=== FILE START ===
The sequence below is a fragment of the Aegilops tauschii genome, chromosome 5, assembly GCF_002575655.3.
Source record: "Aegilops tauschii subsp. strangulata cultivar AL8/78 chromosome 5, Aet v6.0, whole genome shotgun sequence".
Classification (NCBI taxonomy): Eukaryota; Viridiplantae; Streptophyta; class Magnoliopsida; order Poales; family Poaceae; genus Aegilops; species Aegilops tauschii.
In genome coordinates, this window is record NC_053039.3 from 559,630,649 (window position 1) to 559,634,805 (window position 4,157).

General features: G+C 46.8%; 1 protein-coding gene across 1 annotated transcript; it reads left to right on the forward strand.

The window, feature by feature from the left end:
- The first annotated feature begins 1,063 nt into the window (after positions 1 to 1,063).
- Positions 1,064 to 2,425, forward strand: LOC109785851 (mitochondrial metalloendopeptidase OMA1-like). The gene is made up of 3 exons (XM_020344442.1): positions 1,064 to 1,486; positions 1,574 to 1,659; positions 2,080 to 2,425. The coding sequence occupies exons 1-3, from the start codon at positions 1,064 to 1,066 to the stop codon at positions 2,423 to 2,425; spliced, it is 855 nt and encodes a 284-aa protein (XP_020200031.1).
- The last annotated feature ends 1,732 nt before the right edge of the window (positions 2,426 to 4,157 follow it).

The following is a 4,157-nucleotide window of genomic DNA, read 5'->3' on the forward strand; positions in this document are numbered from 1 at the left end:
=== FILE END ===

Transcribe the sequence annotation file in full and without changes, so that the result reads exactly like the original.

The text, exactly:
The sequence below is a fragment of the Aegilops tauschii genome, chromosome 5, assembly GCF_002575655.3.
Source record: "Aegilops tauschii subsp. strangulata cultivar AL8/78 chromosome 5, Aet v6.0, whole genome shotgun sequence".
Classification (NCBI taxonomy): Eukaryota; Viridiplantae; Streptophyta; class Magnoliopsida; order Poales; family Poaceae; genus Aegilops; species Aegilops tauschii.
In genome coordinates, this window is record NC_053039.3 from 559,630,649 (window position 1) to 559,634,805 (window position 4,157).

General features: G+C 46.8%; 1 protein-coding gene across 1 annotated transcript; it reads left to right on the forward strand.

The window, feature by feature from the left end:
- The first annotated feature begins 1,063 nt into the window (after positions 1 to 1,063).
- Positions 1,064 to 2,425, forward strand: LOC109785851 (mitochondrial metalloendopeptidase OMA1-like). The gene is made up of 3 exons (XM_020344442.1): positions 1,064 to 1,486; positions 1,574 to 1,659; positions 2,080 to 2,425. The coding sequence occupies exons 1-3, from the start codon at positions 1,064 to 1,066 to the stop codon at positions 2,423 to 2,425; spliced, it is 855 nt and encodes a 284-aa protein (XP_020200031.1).
- The last annotated feature ends 1,732 nt before the right edge of the window (positions 2,426 to 4,157 follow it).

The following is a 4,157-nucleotide window of genomic DNA, read 5'->3' on the forward strand; positions in this document are numbered from 1 at the left end: